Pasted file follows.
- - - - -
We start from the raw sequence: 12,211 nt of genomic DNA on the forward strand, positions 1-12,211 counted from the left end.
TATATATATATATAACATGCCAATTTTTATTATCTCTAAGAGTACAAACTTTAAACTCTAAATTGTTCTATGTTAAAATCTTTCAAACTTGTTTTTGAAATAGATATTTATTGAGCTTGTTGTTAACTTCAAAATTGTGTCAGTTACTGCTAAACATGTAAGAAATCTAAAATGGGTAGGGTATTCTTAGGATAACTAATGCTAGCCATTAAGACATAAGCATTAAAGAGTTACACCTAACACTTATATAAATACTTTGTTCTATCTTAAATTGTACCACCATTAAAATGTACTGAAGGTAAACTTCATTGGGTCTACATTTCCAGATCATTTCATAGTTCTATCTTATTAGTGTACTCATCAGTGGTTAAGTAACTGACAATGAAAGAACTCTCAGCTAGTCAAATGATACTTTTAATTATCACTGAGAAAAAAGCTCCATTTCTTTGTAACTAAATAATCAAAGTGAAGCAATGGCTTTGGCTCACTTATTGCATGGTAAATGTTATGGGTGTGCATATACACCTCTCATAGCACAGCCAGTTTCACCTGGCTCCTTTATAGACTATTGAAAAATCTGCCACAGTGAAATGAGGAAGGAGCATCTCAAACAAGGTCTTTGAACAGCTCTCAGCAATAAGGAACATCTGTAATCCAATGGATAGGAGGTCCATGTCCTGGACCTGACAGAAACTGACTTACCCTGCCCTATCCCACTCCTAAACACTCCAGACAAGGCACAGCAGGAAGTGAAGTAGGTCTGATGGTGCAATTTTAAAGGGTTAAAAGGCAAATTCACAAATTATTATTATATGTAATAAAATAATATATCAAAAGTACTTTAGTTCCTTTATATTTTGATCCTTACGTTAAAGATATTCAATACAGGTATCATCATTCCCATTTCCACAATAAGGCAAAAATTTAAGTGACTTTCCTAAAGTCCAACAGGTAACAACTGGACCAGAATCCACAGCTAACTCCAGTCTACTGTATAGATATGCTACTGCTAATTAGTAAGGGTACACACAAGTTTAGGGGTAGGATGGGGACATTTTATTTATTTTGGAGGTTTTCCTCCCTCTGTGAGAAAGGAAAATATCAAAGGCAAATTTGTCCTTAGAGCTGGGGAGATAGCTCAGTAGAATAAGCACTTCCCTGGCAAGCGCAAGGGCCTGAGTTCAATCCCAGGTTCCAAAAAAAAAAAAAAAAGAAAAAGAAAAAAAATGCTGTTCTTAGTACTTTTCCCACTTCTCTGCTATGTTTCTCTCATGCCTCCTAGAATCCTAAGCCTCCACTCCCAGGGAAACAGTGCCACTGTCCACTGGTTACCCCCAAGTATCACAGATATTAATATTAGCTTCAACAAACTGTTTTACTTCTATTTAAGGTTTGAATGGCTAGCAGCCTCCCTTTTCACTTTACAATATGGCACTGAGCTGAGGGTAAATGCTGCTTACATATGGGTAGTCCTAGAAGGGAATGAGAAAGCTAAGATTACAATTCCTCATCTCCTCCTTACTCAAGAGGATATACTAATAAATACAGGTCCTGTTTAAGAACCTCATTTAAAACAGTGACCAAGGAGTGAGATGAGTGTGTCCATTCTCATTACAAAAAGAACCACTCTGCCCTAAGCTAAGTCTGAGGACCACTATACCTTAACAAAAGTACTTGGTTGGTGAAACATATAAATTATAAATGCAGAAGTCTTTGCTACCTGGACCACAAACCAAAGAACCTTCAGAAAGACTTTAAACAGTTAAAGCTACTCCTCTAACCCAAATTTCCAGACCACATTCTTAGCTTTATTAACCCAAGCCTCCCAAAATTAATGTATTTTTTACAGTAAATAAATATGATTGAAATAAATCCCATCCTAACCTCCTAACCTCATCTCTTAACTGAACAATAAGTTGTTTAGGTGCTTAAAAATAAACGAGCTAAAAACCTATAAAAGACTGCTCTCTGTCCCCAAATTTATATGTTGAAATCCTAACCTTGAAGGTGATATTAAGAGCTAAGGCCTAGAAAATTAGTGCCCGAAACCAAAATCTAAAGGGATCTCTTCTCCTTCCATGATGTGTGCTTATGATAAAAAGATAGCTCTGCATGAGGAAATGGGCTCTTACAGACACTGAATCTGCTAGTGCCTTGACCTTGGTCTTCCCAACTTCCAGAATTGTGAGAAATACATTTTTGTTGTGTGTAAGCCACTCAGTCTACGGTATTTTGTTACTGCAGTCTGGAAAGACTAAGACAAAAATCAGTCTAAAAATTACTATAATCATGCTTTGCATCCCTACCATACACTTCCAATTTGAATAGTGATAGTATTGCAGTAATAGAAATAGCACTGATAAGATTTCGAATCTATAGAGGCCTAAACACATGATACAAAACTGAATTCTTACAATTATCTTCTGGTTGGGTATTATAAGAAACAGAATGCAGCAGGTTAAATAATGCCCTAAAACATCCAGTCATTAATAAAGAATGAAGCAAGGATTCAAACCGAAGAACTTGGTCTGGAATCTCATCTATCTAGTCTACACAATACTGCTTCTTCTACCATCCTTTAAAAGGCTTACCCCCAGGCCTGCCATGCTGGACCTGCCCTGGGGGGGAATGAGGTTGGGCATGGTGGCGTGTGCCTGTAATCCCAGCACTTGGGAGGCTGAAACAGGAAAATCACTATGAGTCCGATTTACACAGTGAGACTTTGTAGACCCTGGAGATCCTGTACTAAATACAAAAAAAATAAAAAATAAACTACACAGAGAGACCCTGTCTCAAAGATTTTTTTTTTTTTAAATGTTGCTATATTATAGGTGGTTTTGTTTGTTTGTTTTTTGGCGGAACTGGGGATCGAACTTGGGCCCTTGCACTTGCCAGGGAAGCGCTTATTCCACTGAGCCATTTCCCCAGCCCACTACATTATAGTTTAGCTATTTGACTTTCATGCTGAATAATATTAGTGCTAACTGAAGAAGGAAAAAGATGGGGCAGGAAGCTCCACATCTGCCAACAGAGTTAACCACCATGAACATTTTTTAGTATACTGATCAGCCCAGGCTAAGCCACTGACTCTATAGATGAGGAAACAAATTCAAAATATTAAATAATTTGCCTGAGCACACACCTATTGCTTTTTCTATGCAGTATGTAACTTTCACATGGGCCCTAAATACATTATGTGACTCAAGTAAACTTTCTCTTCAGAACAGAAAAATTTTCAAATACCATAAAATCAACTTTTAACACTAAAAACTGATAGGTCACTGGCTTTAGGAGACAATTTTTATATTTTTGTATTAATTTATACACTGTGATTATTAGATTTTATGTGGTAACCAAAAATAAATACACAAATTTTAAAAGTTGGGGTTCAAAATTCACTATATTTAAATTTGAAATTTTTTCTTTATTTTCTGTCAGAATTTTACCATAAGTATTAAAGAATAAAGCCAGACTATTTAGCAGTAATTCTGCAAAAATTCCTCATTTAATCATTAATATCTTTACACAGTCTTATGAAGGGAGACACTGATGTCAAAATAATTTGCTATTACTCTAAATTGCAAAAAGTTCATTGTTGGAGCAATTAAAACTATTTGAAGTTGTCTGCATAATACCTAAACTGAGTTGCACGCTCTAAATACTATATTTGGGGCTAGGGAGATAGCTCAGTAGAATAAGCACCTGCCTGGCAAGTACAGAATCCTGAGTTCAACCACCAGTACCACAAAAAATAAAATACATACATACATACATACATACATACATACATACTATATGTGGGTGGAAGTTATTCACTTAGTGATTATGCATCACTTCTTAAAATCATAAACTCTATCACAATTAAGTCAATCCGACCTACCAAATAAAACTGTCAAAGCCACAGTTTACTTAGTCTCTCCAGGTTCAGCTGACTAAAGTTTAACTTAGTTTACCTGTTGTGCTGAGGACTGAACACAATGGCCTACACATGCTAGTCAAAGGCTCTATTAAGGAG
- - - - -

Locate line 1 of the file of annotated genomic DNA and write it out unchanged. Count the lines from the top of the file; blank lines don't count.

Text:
We start from the raw sequence: 12,211 nt of genomic DNA on the forward strand, positions 1-12,211 counted from the left end.